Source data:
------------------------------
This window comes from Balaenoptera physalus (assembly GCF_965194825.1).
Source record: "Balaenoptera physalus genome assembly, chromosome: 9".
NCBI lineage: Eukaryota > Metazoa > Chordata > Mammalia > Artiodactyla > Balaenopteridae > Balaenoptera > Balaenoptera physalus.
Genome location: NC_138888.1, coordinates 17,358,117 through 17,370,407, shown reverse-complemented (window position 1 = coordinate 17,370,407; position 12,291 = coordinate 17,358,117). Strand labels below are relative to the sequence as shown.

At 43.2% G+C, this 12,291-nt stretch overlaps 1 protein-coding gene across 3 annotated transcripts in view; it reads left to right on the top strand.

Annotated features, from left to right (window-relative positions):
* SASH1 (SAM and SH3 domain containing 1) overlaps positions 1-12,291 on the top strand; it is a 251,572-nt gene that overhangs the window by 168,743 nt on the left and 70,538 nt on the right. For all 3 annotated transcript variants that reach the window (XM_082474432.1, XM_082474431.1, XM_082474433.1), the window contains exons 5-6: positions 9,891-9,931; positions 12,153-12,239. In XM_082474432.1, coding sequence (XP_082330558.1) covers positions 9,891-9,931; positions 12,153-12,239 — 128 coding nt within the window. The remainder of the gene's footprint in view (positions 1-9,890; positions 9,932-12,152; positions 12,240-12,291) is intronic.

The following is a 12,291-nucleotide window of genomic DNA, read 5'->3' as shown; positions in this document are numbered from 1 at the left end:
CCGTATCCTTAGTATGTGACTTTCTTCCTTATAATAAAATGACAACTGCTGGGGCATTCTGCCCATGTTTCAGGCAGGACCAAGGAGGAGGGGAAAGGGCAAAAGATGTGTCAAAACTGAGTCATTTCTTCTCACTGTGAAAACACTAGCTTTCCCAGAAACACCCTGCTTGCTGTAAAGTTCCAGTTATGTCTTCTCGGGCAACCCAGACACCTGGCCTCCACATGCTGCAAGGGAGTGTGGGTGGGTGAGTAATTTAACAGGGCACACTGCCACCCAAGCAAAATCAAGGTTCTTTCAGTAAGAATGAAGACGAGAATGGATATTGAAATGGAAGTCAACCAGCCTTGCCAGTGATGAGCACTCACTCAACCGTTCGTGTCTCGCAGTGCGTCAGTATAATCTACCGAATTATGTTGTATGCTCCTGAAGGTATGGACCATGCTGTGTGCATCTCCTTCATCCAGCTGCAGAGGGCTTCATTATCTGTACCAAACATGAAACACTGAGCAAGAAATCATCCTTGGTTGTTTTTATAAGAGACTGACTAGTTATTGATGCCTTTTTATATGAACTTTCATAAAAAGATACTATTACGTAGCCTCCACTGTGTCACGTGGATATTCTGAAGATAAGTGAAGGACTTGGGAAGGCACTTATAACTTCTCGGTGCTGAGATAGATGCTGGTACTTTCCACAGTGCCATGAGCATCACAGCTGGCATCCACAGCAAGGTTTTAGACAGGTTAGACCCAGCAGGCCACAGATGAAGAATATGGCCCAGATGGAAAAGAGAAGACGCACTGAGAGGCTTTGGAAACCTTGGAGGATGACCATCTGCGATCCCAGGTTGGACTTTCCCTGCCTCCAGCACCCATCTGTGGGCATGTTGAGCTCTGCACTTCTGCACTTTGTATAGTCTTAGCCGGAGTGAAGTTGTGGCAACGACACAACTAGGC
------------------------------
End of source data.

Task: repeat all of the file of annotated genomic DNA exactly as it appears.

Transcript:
This window comes from Balaenoptera physalus (assembly GCF_965194825.1).
Source record: "Balaenoptera physalus genome assembly, chromosome: 9".
NCBI lineage: Eukaryota > Metazoa > Chordata > Mammalia > Artiodactyla > Balaenopteridae > Balaenoptera > Balaenoptera physalus.
Genome location: NC_138888.1, coordinates 17,358,117 through 17,370,407, shown reverse-complemented (window position 1 = coordinate 17,370,407; position 12,291 = coordinate 17,358,117). Strand labels below are relative to the sequence as shown.

At 43.2% G+C, this 12,291-nt stretch overlaps 1 protein-coding gene across 3 annotated transcripts in view; it reads left to right on the top strand.

Annotated features, from left to right (window-relative positions):
* SASH1 (SAM and SH3 domain containing 1) overlaps positions 1-12,291 on the top strand; it is a 251,572-nt gene that overhangs the window by 168,743 nt on the left and 70,538 nt on the right. For all 3 annotated transcript variants that reach the window (XM_082474432.1, XM_082474431.1, XM_082474433.1), the window contains exons 5-6: positions 9,891-9,931; positions 12,153-12,239. In XM_082474432.1, coding sequence (XP_082330558.1) covers positions 9,891-9,931; positions 12,153-12,239 — 128 coding nt within the window. The remainder of the gene's footprint in view (positions 1-9,890; positions 9,932-12,152; positions 12,240-12,291) is intronic.

The following is a 12,291-nucleotide window of genomic DNA, read 5'->3' as shown; positions in this document are numbered from 1 at the left end:
CCGTATCCTTAGTATGTGACTTTCTTCCTTATAATAAAATGACAACTGCTGGGGCATTCTGCCCATGTTTCAGGCAGGACCAAGGAGGAGGGGAAAGGGCAAAAGATGTGTCAAAACTGAGTCATTTCTTCTCACTGTGAAAACACTAGCTTTCCCAGAAACACCCTGCTTGCTGTAAAGTTCCAGTTATGTCTTCTCGGGCAACCCAGACACCTGGCCTCCACATGCTGCAAGGGAGTGTGGGTGGGTGAGTAATTTAACAGGGCACACTGCCACCCAAGCAAAATCAAGGTTCTTTCAGTAAGAATGAAGACGAGAATGGATATTGAAATGGAAGTCAACCAGCCTTGCCAGTGATGAGCACTCACTCAACCGTTCGTGTCTCGCAGTGCGTCAGTATAATCTACCGAATTATGTTGTATGCTCCTGAAGGTATGGACCATGCTGTGTGCATCTCCTTCATCCAGCTGCAGAGGGCTTCATTATCTGTACCAAACATGAAACACTGAGCAAGAAATCATCCTTGGTTGTTTTTATAAGAGACTGACTAGTTATTGATGCCTTTTTATATGAACTTTCATAAAAAGATACTATTACGTAGCCTCCACTGTGTCACGTGGATATTCTGAAGATAAGTGAAGGACTTGGGAAGGCACTTATAACTTCTCGGTGCTGAGATAGATGCTGGTACTTTCCACAGTGCCATGAGCATCACAGCTGGCATCCACAGCAAGGTTTTAGACAGGTTAGACCCAGCAGGCCACAGATGAAGAATATGGCCCAGATGGAAAAGAGAAGACGCACTGAGAGGCTTTGGAAACCTTGGAGGATGACCATCTGCGATCCCAGGTTGGACTTTCCCTGCCTCCAGCACCCATCTGTGGGCATGTTGAGCTCTGCACTTCTGCACTTTGTATAGTCTTAGCCGGAGTGAAGTTGTGGCAACGACACAACTAGGC